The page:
Without Prejudice and Subject to Contract

20th April 2015

The Issue

Recent case law has addressed the importance of using the correct headings when negotiating settlement terms, namely ‘without prejudice’ and ‘subject to contract’.

‘Without prejudice’ is intended to prevent a statement, made orally or in writing in a genuine attempt to settle a dispute, from being put before the Court as evidence against the party that made the statement.

‘Subject to contract’ is commonly used when parties do not intend any legal consequences to flow from any communications. During contract negotiations this heading is used to prevent a legally binding contract being created before agreed terms have been finalised.

Recent Decisions

In the recent Court of Appeal decision in Avonwick Holdings Limited v Webinvest Limited, the issue was whether documents marked ‘without prejudice and subject to contract’ are admissible as evidence in Court.

In this case, the Defendant had proposed the re-scheduling of a loan, which the Claimant had refused. The Defendant defaulted on payment and sought an injunction to prevent the Claimant from issuing a winding up petition against it, alleging that there was an oral agreement making the Defendant’s obligation to pay conditional on it being paid in full by a third party. Correspondence between the parties regarding the re-scheduling of the loan had been marked ‘without prejudice and subject to contract’ and the Court had to decide whether this correspondence was admissible as evidence when considering the injunction application.

The Court of Appeal held that the correspondence was admissible due to the fact that, at the date of the correspondence, there was no dispute between the parties that required settlement. As such, use of the term ‘without prejudice’ was unnecessary and irrelevant and the privilege rule did not apply.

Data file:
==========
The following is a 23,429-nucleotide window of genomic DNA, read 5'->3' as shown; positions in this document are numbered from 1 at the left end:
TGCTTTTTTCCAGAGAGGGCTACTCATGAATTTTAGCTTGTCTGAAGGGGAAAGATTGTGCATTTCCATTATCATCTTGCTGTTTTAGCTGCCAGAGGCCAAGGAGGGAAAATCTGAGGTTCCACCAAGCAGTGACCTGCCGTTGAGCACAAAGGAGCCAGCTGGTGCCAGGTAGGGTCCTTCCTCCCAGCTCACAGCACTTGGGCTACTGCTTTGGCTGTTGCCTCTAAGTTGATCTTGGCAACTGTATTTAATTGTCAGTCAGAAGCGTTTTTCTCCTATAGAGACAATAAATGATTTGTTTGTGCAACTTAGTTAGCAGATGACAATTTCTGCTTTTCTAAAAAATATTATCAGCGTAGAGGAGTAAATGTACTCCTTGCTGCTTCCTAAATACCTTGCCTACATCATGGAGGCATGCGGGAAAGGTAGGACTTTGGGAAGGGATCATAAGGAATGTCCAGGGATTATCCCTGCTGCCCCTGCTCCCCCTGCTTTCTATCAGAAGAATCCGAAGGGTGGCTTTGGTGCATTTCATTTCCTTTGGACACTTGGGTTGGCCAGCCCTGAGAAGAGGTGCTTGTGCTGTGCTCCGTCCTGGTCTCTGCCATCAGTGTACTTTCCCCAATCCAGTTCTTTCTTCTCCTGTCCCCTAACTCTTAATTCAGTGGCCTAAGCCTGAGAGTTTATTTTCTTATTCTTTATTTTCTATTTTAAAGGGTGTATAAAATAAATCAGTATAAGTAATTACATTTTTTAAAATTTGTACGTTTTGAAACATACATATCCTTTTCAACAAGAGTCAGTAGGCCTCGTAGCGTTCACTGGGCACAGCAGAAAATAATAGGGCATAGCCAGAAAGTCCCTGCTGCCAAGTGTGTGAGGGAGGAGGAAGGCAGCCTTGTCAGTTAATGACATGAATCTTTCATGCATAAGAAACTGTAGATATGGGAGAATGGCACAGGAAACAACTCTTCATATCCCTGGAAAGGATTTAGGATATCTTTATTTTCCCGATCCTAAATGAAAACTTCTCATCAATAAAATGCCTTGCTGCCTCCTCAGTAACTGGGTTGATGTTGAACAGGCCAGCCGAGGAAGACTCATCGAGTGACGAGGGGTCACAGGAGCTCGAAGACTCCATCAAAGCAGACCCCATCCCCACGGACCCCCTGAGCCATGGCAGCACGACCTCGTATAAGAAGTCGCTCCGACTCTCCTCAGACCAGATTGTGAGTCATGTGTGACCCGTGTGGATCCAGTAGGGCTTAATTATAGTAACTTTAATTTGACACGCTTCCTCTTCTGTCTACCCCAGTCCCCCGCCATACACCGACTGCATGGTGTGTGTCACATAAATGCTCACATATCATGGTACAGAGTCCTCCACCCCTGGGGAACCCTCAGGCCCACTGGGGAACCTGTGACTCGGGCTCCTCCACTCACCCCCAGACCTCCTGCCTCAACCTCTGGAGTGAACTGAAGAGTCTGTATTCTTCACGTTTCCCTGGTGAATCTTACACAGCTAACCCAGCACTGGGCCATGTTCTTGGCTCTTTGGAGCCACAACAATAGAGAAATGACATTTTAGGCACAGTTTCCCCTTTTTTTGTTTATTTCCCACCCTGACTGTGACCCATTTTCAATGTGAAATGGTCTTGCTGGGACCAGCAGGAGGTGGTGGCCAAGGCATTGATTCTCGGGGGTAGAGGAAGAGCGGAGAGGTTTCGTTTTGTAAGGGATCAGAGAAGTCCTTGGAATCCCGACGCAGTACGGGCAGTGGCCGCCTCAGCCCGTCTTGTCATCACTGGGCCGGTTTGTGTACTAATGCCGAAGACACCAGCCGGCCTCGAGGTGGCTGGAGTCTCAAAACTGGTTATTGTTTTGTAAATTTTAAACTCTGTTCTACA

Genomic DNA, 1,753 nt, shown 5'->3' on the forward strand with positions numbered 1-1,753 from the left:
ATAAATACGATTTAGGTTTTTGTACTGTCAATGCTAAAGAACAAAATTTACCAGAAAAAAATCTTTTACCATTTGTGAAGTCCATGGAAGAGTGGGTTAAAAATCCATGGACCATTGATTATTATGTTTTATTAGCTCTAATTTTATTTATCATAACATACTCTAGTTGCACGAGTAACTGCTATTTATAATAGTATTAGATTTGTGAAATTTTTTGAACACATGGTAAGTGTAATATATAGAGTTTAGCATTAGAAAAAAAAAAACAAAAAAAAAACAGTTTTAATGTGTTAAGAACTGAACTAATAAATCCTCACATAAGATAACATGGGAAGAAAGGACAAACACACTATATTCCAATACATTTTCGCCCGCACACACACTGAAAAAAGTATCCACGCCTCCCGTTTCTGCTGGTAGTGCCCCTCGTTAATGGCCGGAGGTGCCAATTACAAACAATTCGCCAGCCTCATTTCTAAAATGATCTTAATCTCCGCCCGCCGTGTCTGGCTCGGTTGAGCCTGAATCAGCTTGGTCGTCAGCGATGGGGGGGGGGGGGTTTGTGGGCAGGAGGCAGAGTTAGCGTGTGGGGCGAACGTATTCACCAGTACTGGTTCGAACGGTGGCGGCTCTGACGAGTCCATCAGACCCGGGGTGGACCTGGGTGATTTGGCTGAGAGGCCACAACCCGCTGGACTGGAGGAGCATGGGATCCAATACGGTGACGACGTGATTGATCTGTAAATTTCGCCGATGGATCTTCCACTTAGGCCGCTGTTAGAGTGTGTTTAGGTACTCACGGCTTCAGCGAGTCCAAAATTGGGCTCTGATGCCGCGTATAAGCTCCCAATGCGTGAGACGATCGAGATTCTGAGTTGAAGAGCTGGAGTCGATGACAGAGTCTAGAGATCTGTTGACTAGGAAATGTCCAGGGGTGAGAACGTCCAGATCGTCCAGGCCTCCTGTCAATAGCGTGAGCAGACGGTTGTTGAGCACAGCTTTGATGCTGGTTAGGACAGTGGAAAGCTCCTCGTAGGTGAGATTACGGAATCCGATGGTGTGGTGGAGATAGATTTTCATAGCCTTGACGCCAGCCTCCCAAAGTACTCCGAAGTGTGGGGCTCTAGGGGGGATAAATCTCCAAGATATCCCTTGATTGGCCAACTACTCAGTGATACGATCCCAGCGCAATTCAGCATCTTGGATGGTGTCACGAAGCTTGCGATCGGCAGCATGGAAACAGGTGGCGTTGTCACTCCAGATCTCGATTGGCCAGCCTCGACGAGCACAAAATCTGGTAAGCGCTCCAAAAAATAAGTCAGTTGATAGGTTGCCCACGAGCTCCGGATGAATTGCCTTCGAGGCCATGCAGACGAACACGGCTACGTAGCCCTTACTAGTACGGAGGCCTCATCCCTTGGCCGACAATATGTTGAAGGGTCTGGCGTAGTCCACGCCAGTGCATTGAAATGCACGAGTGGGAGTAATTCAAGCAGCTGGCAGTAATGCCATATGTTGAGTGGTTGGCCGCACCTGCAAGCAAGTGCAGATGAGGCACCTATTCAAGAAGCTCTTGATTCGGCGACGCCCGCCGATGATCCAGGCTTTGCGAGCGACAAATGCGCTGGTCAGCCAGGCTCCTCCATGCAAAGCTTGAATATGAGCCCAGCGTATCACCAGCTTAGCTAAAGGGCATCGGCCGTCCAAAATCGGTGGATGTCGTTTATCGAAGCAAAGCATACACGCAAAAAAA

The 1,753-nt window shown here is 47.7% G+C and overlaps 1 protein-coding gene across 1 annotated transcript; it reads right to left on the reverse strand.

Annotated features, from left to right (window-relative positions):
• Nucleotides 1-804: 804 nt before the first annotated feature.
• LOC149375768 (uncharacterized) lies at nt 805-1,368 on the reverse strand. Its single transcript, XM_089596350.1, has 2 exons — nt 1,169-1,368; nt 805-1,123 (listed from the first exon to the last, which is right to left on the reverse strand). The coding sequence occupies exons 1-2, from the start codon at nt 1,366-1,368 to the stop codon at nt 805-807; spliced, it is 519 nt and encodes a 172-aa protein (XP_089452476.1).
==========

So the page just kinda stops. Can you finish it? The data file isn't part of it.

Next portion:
In the High Court case of Bieber v Teathers Limited (In Liquidation), the question arose as to whether correspondence marked ‘without prejudice’ inadvertently and legally bound the parties to terms explored in correspondence. Having reviewed the correspondence, the Court held that the ‘without prejudice’ correspondence did amount to a binding settlement agreement between the parties, despite the fact that the parties had indicated that they would enter into a separate consent order. The Court held that the terms of the agreement were clear and that neither party could attempt to insert additional terms into the agreement at a later date. The offer accepted did not state that the acceptance was “subject to contract” and accordingly, the Defendant was bound by the original offer.

What should you do

These cases clearly indicate that parties should take care in ensuring the correct use of ‘without prejudice’ and ‘subject to contract’ to avoid any unintended and potentially detrimental consequences arising. In Avonwick v Webinvest, the use of ‘subject to contract’ meant that the parties could not agree to extend without prejudice privilege rule to the correspondence prior to a dispute arising. In contrast, in the Bieber v Teathers case, the failure to use ‘subject to contract’ meant that ‘without prejudice’ negotiations had created a binding settlement agreement between the parties.

If in doubt about the substance and form of any settlement communications then seek early legal advice.

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